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Placemaking and Resiliency: a new approach to an uncertain future

A one sheet for the project that includes its thesis and a map of Red Hook.

Alex DeWitt, MS Urban Placemaking and Management, 2019
Graduate Center for Planning and the Environment

Red Hook, Brookyln

Most cities are built near water. Every year, that relationship gets more complicated due to changing weather patterns, sea level rise and technological progress. Therefore waterfronts and their adjacent communities will become a focal point for urban planners everywhere in the future. Space are being repurposed and appropriated. Resiliency plans are being made and communities have been upended in the process.

Red Hook Brooklyn is only getting more vulnerable to climate-related risks. Given its natural low-lying geography and proximity to the water, it was hit harder during Super Storm Sandy and the risk of another climate-event damaging the event only grows. I believe that a Placemaking forward approach to design can have a positive impact on the future of this neighborhood. Given Placemaking’s emphasis of community-based design and planning, I believe that solutions derived from the bottom up approach can add place-value and give Red Hook a unique solution to its climate-vulnerability problem while keeping costs low. By investigating what similar areas have done and changing that with help from local stake-holders, I believe Red Hook can become a much more resilient and prepared area for climate events in the future and can deploy strategies to bounce back from such events faster. Placemaking offers a solution to an age-old problem in planning. The problem of what to do in places with an uncertain future.

Typically, the strategy in uncertain places has been to either neglect them until we know what their future is or invest rapidly, drastically altering the area. Lighter, Quicker, Cheaper design strategies are ideal because they are still an investment into the community but are not a financial risk while adding critical public safety and quality of life improvements. This approach builds social and place capital while avoiding widespread displacement. Additionally, in places that are vulnerable to the environment, temporary public space improvements can be relocated or recovered quickly in the event of a natural disaster.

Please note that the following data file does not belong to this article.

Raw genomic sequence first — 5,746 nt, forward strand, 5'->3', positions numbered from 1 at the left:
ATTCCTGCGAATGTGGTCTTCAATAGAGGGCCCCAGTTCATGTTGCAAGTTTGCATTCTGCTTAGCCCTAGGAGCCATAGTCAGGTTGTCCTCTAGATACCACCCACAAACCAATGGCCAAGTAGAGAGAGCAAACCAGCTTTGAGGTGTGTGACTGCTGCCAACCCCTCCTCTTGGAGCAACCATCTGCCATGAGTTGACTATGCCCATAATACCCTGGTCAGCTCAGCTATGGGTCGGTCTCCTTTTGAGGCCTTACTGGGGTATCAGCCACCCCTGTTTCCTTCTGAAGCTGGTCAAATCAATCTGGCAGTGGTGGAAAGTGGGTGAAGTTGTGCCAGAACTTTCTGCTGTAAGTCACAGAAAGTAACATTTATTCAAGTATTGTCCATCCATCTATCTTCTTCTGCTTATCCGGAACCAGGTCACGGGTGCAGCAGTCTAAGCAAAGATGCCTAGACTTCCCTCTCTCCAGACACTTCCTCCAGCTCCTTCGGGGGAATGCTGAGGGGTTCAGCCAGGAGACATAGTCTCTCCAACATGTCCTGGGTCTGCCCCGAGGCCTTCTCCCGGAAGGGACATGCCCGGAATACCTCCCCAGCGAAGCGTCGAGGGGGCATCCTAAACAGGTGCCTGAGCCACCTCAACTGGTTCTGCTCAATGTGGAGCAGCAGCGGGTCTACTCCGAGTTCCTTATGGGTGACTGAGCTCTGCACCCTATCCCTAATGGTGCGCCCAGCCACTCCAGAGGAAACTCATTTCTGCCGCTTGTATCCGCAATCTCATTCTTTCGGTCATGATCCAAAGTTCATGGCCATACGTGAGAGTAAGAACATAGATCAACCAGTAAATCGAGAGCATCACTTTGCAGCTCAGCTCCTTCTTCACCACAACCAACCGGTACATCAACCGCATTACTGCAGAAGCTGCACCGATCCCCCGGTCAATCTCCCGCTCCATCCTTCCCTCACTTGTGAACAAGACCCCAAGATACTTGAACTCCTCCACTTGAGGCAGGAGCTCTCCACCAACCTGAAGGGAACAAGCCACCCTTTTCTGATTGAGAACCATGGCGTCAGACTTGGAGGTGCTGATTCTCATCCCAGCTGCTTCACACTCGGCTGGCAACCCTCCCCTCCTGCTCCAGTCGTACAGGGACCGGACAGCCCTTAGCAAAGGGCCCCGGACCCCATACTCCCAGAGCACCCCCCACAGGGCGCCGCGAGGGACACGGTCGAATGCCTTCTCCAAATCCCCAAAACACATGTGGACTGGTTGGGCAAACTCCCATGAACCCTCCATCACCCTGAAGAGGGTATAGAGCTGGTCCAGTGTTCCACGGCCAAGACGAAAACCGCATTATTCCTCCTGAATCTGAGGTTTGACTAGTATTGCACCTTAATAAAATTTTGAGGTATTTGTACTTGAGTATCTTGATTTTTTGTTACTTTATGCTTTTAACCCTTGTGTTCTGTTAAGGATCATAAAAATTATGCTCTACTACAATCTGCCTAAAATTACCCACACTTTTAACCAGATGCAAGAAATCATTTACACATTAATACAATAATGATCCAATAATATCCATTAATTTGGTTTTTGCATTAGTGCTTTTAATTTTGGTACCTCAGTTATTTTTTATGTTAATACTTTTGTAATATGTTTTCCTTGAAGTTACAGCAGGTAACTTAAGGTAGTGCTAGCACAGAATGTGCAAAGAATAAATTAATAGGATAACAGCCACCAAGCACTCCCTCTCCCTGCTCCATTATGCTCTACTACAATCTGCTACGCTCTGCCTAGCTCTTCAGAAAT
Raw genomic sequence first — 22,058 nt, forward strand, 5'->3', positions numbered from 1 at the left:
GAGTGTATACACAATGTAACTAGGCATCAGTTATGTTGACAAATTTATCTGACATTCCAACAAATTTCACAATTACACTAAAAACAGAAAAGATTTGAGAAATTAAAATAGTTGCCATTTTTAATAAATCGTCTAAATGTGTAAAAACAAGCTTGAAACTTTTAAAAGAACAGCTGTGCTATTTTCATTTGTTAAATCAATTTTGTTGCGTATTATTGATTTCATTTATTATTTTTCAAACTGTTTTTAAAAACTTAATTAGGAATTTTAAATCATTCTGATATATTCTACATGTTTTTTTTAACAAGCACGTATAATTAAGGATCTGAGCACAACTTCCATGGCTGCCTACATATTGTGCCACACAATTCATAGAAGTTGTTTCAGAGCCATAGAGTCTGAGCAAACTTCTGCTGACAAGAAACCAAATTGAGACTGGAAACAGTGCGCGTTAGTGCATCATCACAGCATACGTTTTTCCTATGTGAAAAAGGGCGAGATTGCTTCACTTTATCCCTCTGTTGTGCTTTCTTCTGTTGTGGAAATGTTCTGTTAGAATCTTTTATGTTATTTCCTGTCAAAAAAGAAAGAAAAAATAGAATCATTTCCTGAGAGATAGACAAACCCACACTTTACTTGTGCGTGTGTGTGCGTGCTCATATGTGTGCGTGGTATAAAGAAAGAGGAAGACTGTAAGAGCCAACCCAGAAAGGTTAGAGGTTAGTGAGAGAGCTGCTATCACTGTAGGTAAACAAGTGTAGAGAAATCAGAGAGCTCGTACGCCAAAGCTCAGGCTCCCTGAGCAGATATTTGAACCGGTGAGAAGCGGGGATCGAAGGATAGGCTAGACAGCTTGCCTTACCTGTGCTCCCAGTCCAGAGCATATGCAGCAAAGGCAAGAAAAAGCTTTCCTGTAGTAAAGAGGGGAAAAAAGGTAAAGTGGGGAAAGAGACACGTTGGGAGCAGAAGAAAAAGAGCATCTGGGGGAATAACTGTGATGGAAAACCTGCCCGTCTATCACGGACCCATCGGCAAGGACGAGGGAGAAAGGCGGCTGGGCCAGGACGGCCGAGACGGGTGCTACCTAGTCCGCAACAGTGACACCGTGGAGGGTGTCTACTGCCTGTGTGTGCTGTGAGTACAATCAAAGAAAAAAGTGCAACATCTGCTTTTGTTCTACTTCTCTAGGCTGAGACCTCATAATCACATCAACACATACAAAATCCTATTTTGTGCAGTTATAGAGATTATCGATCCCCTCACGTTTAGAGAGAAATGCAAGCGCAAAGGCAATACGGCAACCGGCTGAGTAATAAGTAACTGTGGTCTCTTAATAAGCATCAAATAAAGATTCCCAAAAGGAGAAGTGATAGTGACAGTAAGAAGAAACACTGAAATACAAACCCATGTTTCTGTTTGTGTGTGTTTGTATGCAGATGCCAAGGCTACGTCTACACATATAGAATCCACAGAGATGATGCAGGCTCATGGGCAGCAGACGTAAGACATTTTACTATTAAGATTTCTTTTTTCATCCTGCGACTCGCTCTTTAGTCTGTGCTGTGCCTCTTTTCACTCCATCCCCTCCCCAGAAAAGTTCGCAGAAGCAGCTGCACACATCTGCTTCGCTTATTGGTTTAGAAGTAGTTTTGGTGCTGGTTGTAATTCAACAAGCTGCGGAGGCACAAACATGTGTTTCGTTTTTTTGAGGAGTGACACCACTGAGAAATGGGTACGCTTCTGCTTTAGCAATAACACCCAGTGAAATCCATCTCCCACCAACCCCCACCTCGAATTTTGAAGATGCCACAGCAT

NYCHA Central Mall:

The primary objective with this recommendation is to show a rapid response to the changing climate without rebuilding or moving the property. The first floor of all buildings can become floodable communal spaces serving different tasks such as a daycare, job training facility, community rooms, and test kitchens for the Gowanus recommendation. A mesh network could be set up on the roofs of these buildings in order to make sure that Red Hook remains connected in the event of another disaster. These networks can be set up quickly and cheaply and are a good alternative to traditional ISPs. Additionally, the lawns and gates bordering this first floor can become rain gardens that ease normal flooding during inclement weather.

Gowanus Expressway:

The primary objective is to ease the isolation of Red Hook by softening its hardest barrier while also serving the community. The commendation here is a public space intervention under a part of the Gowanus Expressway. This could take the shape of a food market that focuses on food incubation for small businesses. The could tie into the floodable ground floors of the NYCHA property. This could be achieved quickly with the help of modified shipping containers. These have already been fabricated by DOT in a pilot study. Additionally, the rise of shipping containers has a hand in moving the shipping business away from Red Hook so the neighborhood would be re-appropriating a malign symbol. This space could be used as an HR during a disaster scenario as it is the high-ground of Red Hook and near the evacuation routes. This space could house showrooms and shops to showcase the local industrial community as well as be a space for events such as career fairs.

Recreation Center:

The primary objective here is to provide a temporary public space utilizing the existing property. This is done with some bleachers and stage scaffolding assembled into an elevated plaza. This can be moved in the event of a disaster, give access to the public space that was taken from the community and serve as an annex or extension of the community center. This could also serve as a place for the food trucks to return to as well.